In the last year or so, boxing has started to take over the New York City workout scene, with studios like Rumble, Work Train Fight, and Everybody Fights expanding all over Manhattan. While I’ve been wanting to try a class, I’ve been a little bit apprehensive. Although I love working out, I’m not exactly known for my coordination, and I was concerned as to how I’d manage complex punching choreography.
Thankfully, Everybody Fights offers comprehensive circuit training (which does include boxing!) in addition to its fight classes, providing a good entry point for us non-boxers. The midtown location’s urban chic vibe and fully stocked locker rooms give us a reason to come back and learn how to box.
QUALITY OF THE everybody fights trainx360 WORKOUT: 8.5 (OUT OF 10)
I’ll warn you now: this class was very challenging. Led by Nicole Schultz, the lead brand trainer, we did something like ten different two-minute circuits of boxing and more conventional strength workouts.
I thought that the pedagogy of Trainx360 was well-done. Nicole started us off by walking through each circuit, including the punch sequences. At first, I was concerned that there was no way in hell that I’d remember the sequences. Fortunately, after a short warm-up, we mimed every single circuit to ensure that we had proper form. I had never seen that in a circuit training class before, and I thought that it was extremely smart. Too often, especially in classes with so many stations, it’s easy to forget what the movements are or to perform them incorrectly for lack of time to learn them.
Each station was approximately two minutes of work, split into 30-second increments. The non-boxing stations were similar to those of many other circuit training classes that I’ve done:
- Pistol squats on the TRX
- One-legged battle ropes
- Pulls on the aerodyme bike
- Jumping jacks with a medicine ball
For boxing, we did various combinations on different types of bags and other surfaces. The combinations were relatively short, which made them easier for newbies like me to remember.
In combination with the boxing sequences, the strength movements definitely provided a full body workout. There were about four students at each station, and Nicole effectively instructed us individually if she saw that we needed help.
We ended the class with a team workout. We lined up in two rows, got into plank position, and passed a kettlebell down the line. After we received the kettlebell, we did five squat jumps. We did this six times total.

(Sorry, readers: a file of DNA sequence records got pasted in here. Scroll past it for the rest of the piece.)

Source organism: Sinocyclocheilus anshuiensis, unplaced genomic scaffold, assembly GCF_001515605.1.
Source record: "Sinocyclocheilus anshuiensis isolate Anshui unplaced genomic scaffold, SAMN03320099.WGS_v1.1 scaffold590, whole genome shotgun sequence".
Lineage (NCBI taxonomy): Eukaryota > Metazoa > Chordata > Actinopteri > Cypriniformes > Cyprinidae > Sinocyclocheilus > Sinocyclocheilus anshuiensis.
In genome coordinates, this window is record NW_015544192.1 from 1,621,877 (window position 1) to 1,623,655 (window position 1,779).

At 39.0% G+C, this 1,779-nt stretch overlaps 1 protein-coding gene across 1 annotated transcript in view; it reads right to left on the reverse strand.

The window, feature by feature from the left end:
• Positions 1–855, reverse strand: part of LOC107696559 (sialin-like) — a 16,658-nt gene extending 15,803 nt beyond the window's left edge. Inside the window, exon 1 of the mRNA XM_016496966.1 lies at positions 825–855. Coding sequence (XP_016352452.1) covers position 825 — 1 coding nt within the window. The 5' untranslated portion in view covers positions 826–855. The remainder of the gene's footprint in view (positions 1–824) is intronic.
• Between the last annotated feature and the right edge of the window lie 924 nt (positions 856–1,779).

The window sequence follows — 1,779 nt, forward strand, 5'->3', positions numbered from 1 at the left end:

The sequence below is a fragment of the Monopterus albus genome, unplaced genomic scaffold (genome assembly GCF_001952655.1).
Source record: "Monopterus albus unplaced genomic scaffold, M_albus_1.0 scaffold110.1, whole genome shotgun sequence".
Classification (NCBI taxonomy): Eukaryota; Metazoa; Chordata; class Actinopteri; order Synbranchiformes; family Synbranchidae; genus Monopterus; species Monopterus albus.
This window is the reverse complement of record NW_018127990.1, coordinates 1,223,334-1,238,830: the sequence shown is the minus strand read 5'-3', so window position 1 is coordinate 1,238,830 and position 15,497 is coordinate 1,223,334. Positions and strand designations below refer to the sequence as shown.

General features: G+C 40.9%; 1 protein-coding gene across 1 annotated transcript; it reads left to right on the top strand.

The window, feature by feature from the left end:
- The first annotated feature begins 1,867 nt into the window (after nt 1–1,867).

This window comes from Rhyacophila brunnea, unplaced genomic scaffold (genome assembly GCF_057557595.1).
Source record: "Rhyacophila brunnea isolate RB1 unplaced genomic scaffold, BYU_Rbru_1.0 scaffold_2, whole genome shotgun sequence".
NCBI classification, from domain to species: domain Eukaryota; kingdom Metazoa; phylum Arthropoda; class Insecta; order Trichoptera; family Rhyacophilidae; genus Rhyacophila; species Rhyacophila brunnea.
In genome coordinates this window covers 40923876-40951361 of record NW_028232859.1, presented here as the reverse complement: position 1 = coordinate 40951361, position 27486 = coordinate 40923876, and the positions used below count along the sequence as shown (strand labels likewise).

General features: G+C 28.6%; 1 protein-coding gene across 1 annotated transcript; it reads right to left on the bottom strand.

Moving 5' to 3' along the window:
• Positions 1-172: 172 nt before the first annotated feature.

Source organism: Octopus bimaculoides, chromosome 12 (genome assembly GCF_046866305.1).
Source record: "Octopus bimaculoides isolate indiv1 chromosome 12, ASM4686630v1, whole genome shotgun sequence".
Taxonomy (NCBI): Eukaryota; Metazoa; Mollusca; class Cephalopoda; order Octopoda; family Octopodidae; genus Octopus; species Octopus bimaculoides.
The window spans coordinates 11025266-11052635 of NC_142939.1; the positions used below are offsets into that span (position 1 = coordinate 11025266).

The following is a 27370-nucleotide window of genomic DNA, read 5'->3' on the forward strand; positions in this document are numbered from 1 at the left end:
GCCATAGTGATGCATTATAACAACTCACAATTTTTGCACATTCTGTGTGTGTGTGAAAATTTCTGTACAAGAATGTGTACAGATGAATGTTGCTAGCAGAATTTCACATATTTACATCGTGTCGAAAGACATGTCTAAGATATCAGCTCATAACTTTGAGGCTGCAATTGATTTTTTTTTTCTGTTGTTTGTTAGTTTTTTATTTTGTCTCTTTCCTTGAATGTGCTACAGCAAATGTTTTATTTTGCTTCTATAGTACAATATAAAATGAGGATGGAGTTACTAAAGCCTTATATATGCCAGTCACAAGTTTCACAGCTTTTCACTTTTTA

The one thing I didn’t like about this class is that there was no stretch incorporated at the end. Although I felt that we used the time well, given the difficulty and intensity of the workout, I think that a cool-down would’ve been beneficial
SIZE OF CLASS: medium/large
There were about 30 students in the class this morning, and there was a 10-person class going on simultaneously in one of the boxing rings. However, since the station sizes were small and Nicole moved around a lot, I didn’t feel like the class was overly large.
DIFFICULTY LEVEL OF CLASS: MEDIUM/HARD
This workout was a real challenge. Every single muscle was exercised, especially my core and lower body. However, I think that beginners could work out here as well. If the other instructors are like Nicole, there is enough individualized attention that everyone should be able to do the basic movements or some kind of modified version.
STUDIO QUALITY (midtown): 8.5
Walking into this studio feels like walking into a boxing ring. You immediately see communal globes and wraps and two boxing rings in the middle of a giant room, surrounded by kettlebells, ropes, TRXes, and other fitness equipment. There are a lot of beautiful people who like to punch things.
The studio is clean and well-equipped, and I appreciate the fully stocked bathrooms. My small complaint would be that the showers are built for giants — I couldn’t reach the towel rack! But I didn’t wait for very long to get one, and the women’s changing area wasn’t overly crowded.
- This studio offers a 2-1 deal of $34 for two classes. If you’re a ClassPass or FitReserve member, you’re also in luck. If you’re not but want to get lucky, they list some of their classes on Dibs.
THE BOTTOM LINE
If you’re looking for a gateway to try boxing, Trainx360 at Everybody Fights provides a good start. The class isn’t overly focused on fighting but still provides a great workout.